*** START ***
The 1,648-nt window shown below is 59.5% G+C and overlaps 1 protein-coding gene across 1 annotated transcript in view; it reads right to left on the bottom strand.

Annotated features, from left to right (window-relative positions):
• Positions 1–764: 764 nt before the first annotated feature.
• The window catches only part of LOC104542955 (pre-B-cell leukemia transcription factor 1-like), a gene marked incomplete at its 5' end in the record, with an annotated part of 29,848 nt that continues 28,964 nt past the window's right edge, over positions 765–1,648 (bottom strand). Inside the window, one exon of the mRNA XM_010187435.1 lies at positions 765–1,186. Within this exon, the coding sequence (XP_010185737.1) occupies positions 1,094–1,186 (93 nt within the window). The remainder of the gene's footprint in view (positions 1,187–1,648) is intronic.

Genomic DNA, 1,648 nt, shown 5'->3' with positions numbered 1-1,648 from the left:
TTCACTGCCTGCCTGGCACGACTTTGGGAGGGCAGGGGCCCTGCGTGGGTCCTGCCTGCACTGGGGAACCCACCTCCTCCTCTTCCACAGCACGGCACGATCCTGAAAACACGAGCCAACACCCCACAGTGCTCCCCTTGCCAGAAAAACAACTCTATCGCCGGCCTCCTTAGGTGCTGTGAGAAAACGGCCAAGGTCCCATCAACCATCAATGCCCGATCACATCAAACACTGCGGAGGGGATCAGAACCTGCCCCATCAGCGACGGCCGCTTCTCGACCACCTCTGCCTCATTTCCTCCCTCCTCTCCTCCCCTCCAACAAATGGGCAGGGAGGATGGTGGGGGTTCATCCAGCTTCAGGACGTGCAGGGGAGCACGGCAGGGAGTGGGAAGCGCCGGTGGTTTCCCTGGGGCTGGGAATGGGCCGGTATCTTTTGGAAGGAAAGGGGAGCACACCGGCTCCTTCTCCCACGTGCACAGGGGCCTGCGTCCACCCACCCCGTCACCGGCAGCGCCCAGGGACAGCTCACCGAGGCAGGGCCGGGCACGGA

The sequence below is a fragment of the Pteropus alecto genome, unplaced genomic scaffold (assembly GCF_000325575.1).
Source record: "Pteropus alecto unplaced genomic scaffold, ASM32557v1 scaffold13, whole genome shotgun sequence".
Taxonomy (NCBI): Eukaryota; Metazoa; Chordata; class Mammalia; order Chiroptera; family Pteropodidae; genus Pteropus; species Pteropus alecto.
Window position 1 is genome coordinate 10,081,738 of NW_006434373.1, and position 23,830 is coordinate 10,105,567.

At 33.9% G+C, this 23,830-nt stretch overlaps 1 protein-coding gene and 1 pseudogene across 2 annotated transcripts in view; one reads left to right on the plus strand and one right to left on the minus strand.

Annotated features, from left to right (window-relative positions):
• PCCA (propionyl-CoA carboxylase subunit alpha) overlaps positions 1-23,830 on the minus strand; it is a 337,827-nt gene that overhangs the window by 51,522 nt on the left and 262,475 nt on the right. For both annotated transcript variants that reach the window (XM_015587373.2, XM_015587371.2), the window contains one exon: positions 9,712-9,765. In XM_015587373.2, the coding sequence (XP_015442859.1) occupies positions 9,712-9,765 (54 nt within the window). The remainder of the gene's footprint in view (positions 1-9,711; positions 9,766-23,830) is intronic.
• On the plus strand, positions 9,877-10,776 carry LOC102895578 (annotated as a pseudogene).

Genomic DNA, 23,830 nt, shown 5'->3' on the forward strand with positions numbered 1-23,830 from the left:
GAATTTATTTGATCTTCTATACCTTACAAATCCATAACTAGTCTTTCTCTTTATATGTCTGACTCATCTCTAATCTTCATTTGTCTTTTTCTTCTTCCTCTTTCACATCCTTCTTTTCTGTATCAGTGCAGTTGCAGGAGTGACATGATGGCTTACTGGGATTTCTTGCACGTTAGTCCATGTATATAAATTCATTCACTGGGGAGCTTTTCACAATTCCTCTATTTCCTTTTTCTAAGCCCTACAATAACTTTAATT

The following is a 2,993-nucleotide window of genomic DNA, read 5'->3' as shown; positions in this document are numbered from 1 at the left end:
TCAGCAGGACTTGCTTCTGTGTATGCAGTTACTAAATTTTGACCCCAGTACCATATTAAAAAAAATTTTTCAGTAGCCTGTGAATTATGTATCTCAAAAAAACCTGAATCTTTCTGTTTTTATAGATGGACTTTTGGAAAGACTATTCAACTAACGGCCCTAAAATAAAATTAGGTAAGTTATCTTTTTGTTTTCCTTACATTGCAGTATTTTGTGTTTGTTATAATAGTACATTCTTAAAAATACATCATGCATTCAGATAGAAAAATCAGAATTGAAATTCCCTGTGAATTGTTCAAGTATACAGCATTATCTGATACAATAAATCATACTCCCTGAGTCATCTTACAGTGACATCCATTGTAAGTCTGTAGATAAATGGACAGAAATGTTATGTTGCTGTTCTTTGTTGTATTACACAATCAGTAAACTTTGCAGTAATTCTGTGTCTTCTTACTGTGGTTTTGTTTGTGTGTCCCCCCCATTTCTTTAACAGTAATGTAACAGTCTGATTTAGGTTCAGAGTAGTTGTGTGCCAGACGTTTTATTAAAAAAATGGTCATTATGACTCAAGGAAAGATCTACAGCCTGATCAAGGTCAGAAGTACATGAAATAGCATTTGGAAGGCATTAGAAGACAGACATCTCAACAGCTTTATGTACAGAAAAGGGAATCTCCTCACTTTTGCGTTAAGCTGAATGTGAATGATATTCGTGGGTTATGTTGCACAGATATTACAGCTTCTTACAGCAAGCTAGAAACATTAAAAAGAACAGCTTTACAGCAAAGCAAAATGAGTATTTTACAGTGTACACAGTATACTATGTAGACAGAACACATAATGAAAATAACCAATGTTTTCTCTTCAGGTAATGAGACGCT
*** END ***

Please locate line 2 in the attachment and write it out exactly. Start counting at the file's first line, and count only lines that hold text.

Annotated features, from left to right (window-relative positions):